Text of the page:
Journey of church along Edith Street, 1930. Electricity wires stretching across the street had to be disconnected, to allow for the height of the building.

Wynnum was developing as a commercial centre, and Bay Terrace had become the main thoroughfare. Church elders desired a more prominent location in the town, but land on Bay Terrace was too expensive. The church was on a backstreet (Edith Street).

In 1930, generous immigrants, Mr and Mrs Humphries, although Presbyterians, offered the church two valuable plots of land on the corner of Bay Terrace and Clara Street. This was exactly the type of location the church had been seeking but could never afford. The offer was gladly accepted by the congregation. But one condition was attached to the offer: the site was to remain the permanent site for the Wynnum Baptist Church.

After considering costs, the decision was made to move the old church to the new site rather than build a new church. A contract was given to local removalists, Guyomar and Wright. Plant and tools available to removalists in the 1930s were still remarkably primitive. The prime mover was an old truck with solid rubber tyres. The stumps of the old building were loaded, too, to keep the truck’s wheels on the ground and maintain the necessary traction.

Building in Bay Terrace, passing the old Post Office, 1930.

The hall to the rear was unfixed, and the hall and the church were moved in two separate journeys and re-joined at the new site. The frontage on Bay Terrace was remodelled to enhance the appearance by adding two side porches for entry. The help from the church congregation was amazing. The electric light, the plumbing works and the painting were all donated.

This new situation for the church was perfect. On a Sunday evening, people stopped and listened in the darkness outside. Many entered, attracted by the bright lights and the singing.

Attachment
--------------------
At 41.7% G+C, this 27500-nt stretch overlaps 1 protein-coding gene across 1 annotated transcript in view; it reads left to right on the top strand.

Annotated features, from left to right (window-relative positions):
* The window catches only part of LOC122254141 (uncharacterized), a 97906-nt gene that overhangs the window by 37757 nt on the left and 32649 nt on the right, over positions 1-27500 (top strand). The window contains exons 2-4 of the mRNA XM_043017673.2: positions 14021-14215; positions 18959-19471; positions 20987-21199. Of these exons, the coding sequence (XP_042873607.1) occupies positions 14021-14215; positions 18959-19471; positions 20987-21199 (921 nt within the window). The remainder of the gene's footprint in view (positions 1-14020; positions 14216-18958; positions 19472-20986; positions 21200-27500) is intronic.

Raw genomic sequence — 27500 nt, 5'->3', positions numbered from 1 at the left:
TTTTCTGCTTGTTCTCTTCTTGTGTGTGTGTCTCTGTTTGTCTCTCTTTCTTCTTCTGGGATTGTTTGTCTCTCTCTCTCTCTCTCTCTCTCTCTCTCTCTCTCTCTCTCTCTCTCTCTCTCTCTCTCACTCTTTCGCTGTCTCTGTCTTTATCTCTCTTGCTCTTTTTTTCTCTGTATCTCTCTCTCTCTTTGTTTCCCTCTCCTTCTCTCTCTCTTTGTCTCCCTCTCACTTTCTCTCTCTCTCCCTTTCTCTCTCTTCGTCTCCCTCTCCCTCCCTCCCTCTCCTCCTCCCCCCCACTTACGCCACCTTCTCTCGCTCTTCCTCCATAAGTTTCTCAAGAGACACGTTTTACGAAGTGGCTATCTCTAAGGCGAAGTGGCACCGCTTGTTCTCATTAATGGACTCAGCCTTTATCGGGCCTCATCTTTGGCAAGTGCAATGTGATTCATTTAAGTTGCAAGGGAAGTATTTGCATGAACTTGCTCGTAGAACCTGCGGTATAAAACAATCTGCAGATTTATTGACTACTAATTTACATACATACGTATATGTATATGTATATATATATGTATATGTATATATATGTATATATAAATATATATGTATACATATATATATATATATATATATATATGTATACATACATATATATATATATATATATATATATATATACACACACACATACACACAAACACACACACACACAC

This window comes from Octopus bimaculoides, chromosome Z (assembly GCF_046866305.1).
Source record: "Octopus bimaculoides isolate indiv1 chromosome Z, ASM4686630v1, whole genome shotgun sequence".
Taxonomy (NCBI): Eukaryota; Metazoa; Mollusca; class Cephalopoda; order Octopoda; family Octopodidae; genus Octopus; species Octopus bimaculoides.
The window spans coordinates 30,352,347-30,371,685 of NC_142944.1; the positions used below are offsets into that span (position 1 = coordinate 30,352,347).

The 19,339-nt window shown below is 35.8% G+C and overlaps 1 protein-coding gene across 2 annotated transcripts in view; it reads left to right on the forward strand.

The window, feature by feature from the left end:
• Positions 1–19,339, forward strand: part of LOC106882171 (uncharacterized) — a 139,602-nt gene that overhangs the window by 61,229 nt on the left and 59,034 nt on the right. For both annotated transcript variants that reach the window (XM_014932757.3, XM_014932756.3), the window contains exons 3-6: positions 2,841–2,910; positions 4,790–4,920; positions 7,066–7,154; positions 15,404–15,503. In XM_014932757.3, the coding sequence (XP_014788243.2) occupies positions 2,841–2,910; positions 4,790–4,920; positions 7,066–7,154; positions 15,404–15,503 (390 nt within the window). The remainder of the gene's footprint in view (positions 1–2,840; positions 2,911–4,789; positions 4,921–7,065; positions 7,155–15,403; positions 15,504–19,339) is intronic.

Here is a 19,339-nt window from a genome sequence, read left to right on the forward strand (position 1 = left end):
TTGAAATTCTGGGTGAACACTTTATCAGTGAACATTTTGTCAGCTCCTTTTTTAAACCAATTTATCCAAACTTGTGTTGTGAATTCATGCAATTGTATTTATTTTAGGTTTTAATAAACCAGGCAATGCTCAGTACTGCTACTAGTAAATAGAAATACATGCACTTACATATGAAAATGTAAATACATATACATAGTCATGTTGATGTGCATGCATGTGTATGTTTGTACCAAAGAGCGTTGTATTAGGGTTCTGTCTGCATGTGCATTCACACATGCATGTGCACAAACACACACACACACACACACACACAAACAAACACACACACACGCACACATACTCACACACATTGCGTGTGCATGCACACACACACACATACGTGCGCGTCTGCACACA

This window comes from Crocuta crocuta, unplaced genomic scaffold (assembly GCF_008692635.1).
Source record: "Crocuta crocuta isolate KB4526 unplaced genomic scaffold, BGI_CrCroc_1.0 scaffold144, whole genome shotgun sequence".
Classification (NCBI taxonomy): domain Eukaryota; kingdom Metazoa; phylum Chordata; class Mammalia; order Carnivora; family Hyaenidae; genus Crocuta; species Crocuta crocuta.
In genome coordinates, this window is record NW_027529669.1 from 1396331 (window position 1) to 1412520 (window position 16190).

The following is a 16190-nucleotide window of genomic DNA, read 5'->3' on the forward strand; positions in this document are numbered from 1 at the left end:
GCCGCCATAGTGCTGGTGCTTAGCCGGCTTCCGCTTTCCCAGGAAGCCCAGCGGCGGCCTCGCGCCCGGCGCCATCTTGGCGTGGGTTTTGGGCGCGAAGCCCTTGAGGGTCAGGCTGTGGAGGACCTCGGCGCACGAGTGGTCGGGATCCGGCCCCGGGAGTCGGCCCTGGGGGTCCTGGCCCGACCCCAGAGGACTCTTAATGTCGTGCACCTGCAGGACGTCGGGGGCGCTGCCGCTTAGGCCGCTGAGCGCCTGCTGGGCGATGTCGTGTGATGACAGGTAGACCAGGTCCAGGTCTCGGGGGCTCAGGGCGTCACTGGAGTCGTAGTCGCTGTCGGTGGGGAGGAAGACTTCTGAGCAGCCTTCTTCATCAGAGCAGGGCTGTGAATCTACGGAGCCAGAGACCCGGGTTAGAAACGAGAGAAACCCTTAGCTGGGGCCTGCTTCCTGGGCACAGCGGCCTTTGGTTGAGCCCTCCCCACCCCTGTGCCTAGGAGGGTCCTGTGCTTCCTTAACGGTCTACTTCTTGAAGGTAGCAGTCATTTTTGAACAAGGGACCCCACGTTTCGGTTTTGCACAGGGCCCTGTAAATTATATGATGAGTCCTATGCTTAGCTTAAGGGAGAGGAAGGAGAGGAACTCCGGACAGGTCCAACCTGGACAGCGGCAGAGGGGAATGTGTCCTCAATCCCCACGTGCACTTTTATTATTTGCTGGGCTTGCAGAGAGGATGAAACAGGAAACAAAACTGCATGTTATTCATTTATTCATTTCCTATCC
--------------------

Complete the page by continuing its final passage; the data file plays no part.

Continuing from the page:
The property directly behind the church, on the corner of Akonna Street and Clara Street, belonging to the McNulty family, was placed onto the market In 1963 at the reasonable price of £6,500. The proceeds of the Jubilee Fund were redirected to buying this strategic site.

Wynnum Baptist Church, fronting Bay Terrace 1930 to 1975. All photos courtesy of Wynnum Manly Historical Society Inc.

For some years, before the new brick church was built, the house on this new land was used as part of the Sunday School. The new brick church was opened on 28 June 1975. The building cost £70,000, and three church members voluntarily paid the costs of seating and carpeting.

By 2006, yet again, the elders realised that the premises for worship were too small for the number in the congregation. A larger area of land on Kianawah Road, Lindum, was acquired, with plenty of room for parking. The opening ceremonies for the new buildings were held on 8 March 2006.

After much controversy, the building of 1912 (moved to Bay Terrace in 1930) was left behind. The land and church were sold to BMD to build its new headquarters.

Any day now, the remains of the original 1912 parts of the church building on Bay Terrace are to be relocated to the grounds of Iona College in Lindum, and the construction of the new five-storey BMD building will commence on the Bay Terrace site.